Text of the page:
After the Jewish State became the only country to support a Kurdish referendum for independence in northern Iraq, Vice President Nuri al-Maliki’s office, released a statement, “We will not allow the creation of a second Israel, in the north of Iraq.”
An Iraqi vice president warned Sunday that Baghdad would not tolerate the creation of “a second Israel” after the Jewish state became the only country to support a planned Kurdish independence referendum in northern Iraq.
The leaders of autonomous Iraqi Kurdistan must “call off the (September 25) referendum that is contrary to the constitution and does not serve the general interests of the Iraqi people, not even the particular interests of the Kurds”, said Vice President Nuri al-Maliki.
“We will not allow the creation of a second Israel in the north of Iraq,” Maliki, a Shiite former prime minister, said at a meeting with US ambassador Douglas Silliman, in a statement released by the vice president’s office.
A country set up on a religious or ethnic base, like the Jewish state established in 1948, would not be acceptable, Maliki said.
He warned that an independence vote would have “dangerous consequences for the security, sovereignty and unity of Iraq”, and called for dialogue between Baghdad and the Kurdish Regional Government in the northern city of Erbil.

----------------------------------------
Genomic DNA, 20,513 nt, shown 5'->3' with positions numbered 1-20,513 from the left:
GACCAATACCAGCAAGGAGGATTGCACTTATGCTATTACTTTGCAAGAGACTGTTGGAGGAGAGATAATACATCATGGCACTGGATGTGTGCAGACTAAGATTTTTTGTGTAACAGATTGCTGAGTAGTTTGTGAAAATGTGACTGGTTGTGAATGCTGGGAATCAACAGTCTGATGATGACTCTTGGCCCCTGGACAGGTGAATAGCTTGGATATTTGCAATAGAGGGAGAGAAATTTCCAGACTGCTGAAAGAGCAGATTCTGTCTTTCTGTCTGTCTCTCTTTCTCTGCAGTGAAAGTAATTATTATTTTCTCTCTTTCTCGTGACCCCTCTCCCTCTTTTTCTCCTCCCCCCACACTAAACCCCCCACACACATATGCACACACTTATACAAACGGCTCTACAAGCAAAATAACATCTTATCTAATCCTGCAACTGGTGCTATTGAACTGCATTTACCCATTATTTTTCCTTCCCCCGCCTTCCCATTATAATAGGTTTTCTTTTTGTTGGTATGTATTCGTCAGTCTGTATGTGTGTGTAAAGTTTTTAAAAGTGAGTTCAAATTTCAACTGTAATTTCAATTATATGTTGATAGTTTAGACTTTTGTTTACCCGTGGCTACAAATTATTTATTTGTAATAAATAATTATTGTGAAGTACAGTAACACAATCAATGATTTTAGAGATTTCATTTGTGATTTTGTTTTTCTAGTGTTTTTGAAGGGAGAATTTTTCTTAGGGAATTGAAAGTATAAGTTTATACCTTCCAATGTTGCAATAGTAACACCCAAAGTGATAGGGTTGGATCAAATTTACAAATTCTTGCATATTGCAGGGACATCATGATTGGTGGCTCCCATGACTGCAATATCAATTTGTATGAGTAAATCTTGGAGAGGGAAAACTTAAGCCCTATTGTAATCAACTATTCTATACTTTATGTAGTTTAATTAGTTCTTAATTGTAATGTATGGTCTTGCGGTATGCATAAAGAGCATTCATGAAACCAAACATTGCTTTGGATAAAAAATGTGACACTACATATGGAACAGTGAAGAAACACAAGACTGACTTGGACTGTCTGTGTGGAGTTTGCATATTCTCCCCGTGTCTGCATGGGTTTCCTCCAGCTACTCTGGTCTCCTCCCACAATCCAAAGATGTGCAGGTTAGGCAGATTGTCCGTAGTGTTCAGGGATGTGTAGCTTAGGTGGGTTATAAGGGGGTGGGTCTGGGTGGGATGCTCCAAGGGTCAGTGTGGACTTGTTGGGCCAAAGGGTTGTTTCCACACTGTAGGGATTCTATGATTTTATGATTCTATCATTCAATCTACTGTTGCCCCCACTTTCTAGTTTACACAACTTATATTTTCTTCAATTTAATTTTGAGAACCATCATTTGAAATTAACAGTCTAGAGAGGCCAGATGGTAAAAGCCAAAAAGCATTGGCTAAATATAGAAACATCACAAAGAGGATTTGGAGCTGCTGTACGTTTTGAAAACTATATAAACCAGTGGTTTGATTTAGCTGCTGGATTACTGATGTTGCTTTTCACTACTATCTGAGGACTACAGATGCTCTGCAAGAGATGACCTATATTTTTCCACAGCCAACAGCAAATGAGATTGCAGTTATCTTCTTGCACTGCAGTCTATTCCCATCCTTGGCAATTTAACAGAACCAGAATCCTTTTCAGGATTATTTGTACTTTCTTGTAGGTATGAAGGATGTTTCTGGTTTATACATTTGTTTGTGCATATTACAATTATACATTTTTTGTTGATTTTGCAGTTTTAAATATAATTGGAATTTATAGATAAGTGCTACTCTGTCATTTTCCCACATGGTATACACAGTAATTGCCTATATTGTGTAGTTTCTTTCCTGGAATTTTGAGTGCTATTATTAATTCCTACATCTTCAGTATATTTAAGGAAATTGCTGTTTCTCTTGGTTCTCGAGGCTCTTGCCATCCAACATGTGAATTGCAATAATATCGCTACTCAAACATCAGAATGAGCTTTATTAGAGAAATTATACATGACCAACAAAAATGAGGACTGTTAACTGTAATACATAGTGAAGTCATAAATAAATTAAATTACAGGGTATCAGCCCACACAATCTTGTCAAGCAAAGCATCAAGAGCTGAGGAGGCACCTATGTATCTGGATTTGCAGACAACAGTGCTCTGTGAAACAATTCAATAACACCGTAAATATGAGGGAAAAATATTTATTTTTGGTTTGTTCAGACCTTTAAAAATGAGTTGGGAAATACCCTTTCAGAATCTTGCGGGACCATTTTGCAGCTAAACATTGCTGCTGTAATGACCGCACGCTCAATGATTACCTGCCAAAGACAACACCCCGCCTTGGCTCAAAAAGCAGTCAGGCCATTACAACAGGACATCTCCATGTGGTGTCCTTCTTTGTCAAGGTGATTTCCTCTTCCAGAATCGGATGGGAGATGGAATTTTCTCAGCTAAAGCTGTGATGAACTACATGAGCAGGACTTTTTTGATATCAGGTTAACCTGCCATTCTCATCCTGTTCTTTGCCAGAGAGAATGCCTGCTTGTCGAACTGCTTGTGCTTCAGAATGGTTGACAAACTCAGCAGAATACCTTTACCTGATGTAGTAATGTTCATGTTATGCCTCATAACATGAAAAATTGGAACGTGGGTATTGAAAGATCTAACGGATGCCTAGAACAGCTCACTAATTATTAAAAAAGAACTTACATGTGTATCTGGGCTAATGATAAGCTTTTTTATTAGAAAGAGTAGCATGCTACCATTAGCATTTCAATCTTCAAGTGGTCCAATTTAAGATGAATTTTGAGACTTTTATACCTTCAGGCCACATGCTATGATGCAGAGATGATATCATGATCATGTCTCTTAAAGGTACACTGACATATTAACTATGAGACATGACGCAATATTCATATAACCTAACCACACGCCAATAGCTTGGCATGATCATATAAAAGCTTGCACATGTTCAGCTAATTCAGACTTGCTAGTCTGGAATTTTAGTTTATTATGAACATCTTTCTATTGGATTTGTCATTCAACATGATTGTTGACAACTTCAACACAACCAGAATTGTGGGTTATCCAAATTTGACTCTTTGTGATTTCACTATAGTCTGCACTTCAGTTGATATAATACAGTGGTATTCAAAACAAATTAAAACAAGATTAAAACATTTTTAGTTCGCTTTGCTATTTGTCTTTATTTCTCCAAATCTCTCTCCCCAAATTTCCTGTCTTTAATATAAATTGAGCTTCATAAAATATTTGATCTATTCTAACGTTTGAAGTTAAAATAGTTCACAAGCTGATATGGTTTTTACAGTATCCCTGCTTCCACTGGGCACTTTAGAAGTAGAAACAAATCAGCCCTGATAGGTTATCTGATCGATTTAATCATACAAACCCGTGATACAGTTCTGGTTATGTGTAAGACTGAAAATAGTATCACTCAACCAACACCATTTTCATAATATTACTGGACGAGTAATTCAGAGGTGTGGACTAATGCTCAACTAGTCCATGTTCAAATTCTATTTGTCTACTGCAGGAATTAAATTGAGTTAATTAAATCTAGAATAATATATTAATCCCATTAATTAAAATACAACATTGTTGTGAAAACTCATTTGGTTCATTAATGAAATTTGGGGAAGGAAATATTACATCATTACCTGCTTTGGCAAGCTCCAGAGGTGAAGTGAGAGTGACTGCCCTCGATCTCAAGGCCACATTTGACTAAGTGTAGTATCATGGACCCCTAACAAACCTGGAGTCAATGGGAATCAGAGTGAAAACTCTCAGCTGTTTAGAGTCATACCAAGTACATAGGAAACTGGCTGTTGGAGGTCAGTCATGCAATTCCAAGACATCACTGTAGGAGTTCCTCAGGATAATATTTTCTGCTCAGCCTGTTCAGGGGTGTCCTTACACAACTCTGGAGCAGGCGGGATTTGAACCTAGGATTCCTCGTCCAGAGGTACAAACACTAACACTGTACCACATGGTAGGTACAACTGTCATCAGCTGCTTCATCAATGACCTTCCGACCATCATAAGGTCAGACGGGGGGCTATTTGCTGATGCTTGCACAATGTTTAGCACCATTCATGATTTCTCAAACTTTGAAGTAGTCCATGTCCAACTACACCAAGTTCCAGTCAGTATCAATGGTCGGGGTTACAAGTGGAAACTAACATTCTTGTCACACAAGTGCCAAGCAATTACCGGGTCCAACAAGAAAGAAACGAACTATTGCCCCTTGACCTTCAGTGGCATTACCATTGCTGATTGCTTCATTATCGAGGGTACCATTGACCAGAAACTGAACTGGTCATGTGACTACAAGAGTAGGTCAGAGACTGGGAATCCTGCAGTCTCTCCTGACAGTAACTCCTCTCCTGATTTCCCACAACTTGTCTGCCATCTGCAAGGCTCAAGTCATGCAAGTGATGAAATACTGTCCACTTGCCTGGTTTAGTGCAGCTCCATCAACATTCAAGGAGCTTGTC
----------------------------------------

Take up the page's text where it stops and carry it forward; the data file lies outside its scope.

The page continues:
As opposed to Muslim countries in the region as well as the United States and Western allies, Israel has come out in apparent support of the referendum.
On Tuesday, Israeli Prime Minister Benjamin Netanyahu backed the Kurds’ aspirations for a state of their own, without specifically referring to the autonomous Kurdish region in northern Iraq.
“While Israel rejects terror in any form, it supports the legitimate efforts of the Kurdish people to attain a state of its own,” a statement from his office said.
An Israeli flag was flown alongside Kurdish flags at a rally in Erbil on Friday in support of the referendum.
The United Nations has urged Iraqi Kurdish leader Massud Barzani to drop plans for the controversial referendum and enter internationally-backed talks with Baghdad aimed at reaching a negotiated deal within three years.
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